Simple Entertaining: The Homemade Veggie Tray
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If you’re wondering what to take to a potluck, make your own veggie tray! It’s simple, healthy, and always gets eaten.
I used to take the request to “bring an appetizer to share” as a personal challenge.
Not wanting to tarnish my reputation as someone who loves to cook, I felt like I had to have the most delicious, most talked-about, most quickly devoured dish on the table.
I would scour Pinterest and magazines for innovative recipes, and spend lots of time and money whipping up seafood dips, exotic cheese balls or delicate phyllo-wrapped concoctions.
There were also times when I ran to the store en route to a party, grabbed some Tostitos and salsa, and stealthily dropped the grocery bag on the host’s table before darting away in shame.
These days, I’m aiming for the middle ground.
My current favorite is the tried and true veggie platter (crudite if you’re fancy). I know, I know…it’s so old fashioned and unoriginal and lame. But here’s the thing — it always gets eaten.
Why it’s worth it to make a homemade veggie tray:
A big part of what’s given the veggie tray its bad reputation is the depressing state of most pre-made store bought versions. They tend to contain limp, browning vegetables, and a bunch of stuff nobody really wants to eat (I’m looking at you, celery!)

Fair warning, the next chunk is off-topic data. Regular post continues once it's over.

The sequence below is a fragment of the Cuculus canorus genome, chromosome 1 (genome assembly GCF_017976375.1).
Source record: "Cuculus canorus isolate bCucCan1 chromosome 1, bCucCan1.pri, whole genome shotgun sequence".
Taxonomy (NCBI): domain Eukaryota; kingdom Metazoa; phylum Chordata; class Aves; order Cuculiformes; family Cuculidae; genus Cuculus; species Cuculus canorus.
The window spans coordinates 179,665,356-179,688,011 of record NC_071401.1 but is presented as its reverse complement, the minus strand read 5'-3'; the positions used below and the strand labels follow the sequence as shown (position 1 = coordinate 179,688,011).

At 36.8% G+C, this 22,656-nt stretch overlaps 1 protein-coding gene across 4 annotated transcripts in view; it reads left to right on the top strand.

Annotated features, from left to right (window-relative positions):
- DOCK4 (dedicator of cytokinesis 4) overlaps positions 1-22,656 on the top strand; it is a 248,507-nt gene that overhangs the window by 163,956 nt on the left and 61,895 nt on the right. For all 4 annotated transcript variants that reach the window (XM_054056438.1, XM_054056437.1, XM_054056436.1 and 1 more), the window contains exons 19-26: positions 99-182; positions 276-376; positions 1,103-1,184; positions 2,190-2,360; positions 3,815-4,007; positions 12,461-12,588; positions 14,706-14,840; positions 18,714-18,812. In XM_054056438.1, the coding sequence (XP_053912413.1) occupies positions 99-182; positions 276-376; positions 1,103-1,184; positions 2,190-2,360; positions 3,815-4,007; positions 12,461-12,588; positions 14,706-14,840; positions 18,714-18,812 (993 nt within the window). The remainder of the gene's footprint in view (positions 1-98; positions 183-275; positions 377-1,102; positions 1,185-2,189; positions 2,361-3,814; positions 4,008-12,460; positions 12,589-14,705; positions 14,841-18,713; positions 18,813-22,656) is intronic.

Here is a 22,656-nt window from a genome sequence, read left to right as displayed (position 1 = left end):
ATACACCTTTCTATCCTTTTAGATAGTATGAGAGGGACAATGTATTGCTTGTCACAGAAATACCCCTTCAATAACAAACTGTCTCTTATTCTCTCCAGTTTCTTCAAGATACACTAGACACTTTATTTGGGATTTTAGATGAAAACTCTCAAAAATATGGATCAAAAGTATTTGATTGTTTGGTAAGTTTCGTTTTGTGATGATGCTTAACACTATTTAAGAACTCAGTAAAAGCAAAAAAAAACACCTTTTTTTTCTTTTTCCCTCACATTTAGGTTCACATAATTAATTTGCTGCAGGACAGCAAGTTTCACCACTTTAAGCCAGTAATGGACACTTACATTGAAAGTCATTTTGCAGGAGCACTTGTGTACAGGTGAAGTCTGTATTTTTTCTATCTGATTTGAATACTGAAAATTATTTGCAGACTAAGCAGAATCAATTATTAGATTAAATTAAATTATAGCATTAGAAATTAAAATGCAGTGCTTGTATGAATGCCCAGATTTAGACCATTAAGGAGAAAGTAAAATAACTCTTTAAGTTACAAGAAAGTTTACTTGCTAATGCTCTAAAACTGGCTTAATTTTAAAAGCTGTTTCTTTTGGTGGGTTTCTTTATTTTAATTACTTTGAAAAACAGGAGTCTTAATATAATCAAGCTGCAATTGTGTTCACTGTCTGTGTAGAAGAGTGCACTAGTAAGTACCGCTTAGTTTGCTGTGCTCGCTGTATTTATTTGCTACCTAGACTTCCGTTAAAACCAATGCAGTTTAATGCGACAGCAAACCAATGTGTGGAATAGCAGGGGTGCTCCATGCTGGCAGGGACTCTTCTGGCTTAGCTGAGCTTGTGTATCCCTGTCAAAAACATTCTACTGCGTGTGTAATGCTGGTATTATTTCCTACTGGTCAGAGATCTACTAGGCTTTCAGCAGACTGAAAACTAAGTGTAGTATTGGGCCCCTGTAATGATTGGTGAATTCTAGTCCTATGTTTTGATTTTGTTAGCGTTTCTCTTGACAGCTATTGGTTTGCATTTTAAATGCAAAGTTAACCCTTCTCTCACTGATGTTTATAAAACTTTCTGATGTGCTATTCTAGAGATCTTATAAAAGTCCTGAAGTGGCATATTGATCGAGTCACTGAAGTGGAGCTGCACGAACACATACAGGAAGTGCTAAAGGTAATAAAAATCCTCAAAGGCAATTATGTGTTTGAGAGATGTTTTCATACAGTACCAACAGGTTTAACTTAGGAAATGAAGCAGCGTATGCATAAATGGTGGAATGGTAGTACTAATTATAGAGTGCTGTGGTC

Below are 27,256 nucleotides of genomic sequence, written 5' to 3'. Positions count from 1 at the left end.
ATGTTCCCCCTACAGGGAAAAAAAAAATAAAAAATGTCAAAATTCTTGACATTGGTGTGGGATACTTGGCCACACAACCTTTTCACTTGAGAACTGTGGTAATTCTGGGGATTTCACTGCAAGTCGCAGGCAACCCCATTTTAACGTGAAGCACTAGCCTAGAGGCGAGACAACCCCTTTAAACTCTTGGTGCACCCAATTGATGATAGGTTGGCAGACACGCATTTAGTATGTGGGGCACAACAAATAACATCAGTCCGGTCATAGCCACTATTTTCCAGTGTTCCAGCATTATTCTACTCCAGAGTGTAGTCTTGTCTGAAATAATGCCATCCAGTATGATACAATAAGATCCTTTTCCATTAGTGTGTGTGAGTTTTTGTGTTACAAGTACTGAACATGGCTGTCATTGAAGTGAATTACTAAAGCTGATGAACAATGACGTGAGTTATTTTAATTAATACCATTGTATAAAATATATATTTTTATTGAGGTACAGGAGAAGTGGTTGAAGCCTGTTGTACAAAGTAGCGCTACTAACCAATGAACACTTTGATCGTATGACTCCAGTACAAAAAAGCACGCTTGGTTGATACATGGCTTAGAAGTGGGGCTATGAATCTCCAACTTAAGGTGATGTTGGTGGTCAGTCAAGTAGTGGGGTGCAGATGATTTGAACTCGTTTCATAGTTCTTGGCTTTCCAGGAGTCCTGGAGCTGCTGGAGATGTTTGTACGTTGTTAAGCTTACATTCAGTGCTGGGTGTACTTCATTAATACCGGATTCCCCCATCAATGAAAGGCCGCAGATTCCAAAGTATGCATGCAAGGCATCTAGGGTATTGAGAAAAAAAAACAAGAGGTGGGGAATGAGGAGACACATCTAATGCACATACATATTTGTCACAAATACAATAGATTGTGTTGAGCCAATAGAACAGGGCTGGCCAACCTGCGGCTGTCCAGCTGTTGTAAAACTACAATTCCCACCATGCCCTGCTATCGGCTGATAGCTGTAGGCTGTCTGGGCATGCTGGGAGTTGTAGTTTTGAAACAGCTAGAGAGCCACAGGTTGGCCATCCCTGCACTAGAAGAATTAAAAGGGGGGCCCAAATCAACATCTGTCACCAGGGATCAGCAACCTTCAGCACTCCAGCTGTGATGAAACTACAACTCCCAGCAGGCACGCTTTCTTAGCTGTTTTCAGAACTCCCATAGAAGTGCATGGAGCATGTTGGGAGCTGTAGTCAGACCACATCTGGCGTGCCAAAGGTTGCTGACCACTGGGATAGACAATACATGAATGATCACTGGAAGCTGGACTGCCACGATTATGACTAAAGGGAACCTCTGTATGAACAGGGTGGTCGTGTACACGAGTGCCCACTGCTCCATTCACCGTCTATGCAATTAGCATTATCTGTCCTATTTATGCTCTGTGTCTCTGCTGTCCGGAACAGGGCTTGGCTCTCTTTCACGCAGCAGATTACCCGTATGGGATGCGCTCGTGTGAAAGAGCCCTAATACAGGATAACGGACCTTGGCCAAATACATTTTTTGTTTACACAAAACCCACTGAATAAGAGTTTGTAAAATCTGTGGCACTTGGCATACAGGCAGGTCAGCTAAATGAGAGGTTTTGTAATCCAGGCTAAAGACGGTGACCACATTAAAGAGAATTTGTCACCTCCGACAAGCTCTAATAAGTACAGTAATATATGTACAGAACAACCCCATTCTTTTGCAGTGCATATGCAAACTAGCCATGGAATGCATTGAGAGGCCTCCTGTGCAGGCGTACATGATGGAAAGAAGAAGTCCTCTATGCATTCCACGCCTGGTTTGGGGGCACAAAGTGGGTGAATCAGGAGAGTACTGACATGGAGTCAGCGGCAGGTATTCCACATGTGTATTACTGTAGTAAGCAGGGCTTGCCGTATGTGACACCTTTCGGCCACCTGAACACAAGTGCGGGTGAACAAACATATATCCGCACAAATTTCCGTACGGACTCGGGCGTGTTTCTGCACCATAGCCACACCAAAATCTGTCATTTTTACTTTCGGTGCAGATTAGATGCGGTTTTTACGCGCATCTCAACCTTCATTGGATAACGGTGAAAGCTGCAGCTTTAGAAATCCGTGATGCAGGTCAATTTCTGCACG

The nice thing about making your own tray is that not only will it look better and taste better than one you can buy, but you can also customize it with vegetables people truly like.
Carrots are almost always the favorite and the first to disappear, so I include a lot of those. I know many people don’t like radishes, but I love them so I put them on my trays to be selfish.
It’s really worth the extra effort to do the peeling and/or chopping yourself, and it takes a lot less time than you probably think it does.
Challenge: If you think it seems like a big waste of time to peel and chop real carrots instead of buying the bagged baby ones, I beg you to do a taste test between a baby carrot and a freshly peeled and cut carrot. I promise the whole carrot is crunchier and tastes SOOOOO much better.
Best veggies for a simple veggie tray:
- Grape tomatoes
- Sliced bell peppers
If you want to go the extra mile, you could add mini pickles, olives, edamame, zucchini, snap peas, green beans, or anything else you like that’s in season.
Best dips for a simple veggie tray:
- Ranch dip
A hand cut vegetable platter is pretty, healthy, and simple. I feel good serving it to guests or taking it to an event, even if I’m crossing my fingers that someone else took the time to make buffalo chicken dip.
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